I'm a big fan of your products! I have a house full! From the cordless vacuum to my very favourite Supersonic blow dryer, I am usually beyond impressed with your products.
They're reliable, efficient, and usually, everything their product description ensures they will be. However, I'm left feeling like you've really missed the mark on your recent product release. The new Airstrait Straightener leaves me needing clarification. And unfortunately, feeling a little disappointed.
I'll admit, the release of a product that promises to straighten hair from wet to dry without damaging hair due to heat AND doing it in a timely fashion, I was hooked! However, the more I looked into it, the more conflicted I felt. And I wasn't alone.
Brad Mondo's review of your new Dyson Airstrait was not only entertaining- thanks Brad! But also enlightening.
Here's what stands out.
Although it promises no heat damage through use, it is evident in the video that there is some significant heat pumping out of the device. 285 degrees in fact!
Brad emphasises several times how hot the product really is. "I will say you guys, it is hot. It burns your hands a little bit". "it is really F**king HOT*"
When I consulted Dyson's website for some clarification, a video interviewing Dyson's Global Styling Ambassador, Irinel de Leon states "And the fact that there are no straightening plates in it, it's just airflow not using any extreme heat"...
This statement seems pretty misleading when there are, in fact - two internal heat plates that heat up to 285 degrees. That's quite hot!
Raising some concerns regarding the product's suitability for textured and curly hair. Brad's initial impression was positive, but his main concerns revolve around the claim that "the Airstrait won't damage hair". He highlights that despite this assurance, the product quickly reaches a scorching temperature of 285 degrees, which poses a significant risk of heat damage.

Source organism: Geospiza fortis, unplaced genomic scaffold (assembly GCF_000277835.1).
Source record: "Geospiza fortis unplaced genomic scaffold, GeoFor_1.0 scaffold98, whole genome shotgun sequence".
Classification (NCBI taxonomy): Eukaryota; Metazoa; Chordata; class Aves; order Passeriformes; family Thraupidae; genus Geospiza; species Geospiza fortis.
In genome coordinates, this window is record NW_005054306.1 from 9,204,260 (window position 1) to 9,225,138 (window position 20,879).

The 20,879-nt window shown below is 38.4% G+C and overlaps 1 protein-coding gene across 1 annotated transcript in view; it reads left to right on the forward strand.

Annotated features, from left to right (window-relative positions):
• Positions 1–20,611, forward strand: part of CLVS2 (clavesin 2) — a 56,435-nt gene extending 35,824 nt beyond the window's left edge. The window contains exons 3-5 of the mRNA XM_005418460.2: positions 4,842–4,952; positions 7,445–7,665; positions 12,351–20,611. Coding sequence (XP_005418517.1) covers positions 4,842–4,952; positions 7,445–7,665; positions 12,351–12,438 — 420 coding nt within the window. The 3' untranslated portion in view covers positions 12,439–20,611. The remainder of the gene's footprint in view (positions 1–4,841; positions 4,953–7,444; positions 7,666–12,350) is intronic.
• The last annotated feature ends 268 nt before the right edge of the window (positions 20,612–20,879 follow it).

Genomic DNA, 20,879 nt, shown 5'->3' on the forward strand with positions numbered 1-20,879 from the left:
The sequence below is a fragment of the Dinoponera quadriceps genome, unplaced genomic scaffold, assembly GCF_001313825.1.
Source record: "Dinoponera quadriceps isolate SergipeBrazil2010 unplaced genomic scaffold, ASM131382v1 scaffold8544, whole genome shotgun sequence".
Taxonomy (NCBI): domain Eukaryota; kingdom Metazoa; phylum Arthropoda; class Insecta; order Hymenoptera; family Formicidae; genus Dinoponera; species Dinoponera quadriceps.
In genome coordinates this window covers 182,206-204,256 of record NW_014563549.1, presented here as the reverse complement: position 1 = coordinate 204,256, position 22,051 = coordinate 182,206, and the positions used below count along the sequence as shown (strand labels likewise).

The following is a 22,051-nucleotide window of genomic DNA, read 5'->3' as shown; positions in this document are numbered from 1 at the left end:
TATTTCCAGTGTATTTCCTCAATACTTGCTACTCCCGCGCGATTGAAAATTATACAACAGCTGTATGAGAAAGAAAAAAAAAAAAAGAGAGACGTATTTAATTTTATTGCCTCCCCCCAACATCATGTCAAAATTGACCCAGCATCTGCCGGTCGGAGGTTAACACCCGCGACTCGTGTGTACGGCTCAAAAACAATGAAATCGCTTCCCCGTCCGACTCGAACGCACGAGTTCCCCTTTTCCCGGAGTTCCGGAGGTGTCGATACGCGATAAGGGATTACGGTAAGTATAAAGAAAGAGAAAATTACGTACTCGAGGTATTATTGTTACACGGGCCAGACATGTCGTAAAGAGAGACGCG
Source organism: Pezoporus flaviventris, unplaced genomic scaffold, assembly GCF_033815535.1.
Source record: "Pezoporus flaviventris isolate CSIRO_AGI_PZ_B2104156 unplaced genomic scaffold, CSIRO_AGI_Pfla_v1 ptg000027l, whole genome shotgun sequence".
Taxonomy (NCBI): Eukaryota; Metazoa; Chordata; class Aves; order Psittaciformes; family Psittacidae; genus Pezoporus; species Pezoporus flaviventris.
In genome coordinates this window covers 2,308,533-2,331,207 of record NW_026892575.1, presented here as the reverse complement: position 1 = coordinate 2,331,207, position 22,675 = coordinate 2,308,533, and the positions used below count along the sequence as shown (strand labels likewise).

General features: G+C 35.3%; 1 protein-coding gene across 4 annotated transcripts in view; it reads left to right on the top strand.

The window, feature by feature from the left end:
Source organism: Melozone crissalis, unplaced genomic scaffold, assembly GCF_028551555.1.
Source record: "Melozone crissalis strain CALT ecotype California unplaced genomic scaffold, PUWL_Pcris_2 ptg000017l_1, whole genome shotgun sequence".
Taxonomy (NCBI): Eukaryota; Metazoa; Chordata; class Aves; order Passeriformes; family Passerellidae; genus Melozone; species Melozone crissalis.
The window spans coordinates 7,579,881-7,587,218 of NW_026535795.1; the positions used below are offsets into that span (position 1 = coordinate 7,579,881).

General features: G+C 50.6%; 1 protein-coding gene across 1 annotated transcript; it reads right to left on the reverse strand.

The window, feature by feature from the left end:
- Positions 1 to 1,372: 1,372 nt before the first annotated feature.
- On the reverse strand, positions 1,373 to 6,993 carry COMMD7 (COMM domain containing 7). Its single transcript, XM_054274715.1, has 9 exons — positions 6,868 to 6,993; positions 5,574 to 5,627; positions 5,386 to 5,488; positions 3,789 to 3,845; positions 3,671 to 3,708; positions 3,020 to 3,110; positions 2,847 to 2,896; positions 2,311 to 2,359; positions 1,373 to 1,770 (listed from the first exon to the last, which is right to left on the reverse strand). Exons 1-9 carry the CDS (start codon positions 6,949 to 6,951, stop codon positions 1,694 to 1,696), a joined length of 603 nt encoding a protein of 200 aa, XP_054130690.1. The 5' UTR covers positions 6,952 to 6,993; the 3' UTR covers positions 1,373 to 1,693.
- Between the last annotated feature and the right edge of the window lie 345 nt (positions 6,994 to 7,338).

Brad acknowledges that the Airstrait performs admirably on already straight hair. Offering benefits such as reduced noise compared to a regular blow dryer, effortless usability, an automatic turn-off feature (he is notably impressed by this feature!) also the lightweight design and a convenient one-step process.
However, when it comes to textured or curly hair that requires delicate handling during heat styling, Brad emphasises that the Airstrait falls short.
His list of cons is both candid and concerning. Considering Brad's extensive experience in the industry, his review raises valid questions about the suitability of the Dyson Airstrait for textured hair.
The product's high temperature and limited capabilities would undoubtedly pose a risk of heat damage, making it unsuitable for those with curly or textured hair who require alternative styling options.
Our final thoughts - do your research! Don't always believe everything you read online, and always trust your gut! Yes, manufacturers are responsible for being transparent and upfront about their products, but we know thats not always the case. And we consumers, too, have an equal; responsibility to suss out our products before we buy.
New gadgets will come and go, and if you need more clarification on using anything on your hair, ask your hairdresser. A quick phone call can save you a multitude of problems in the future.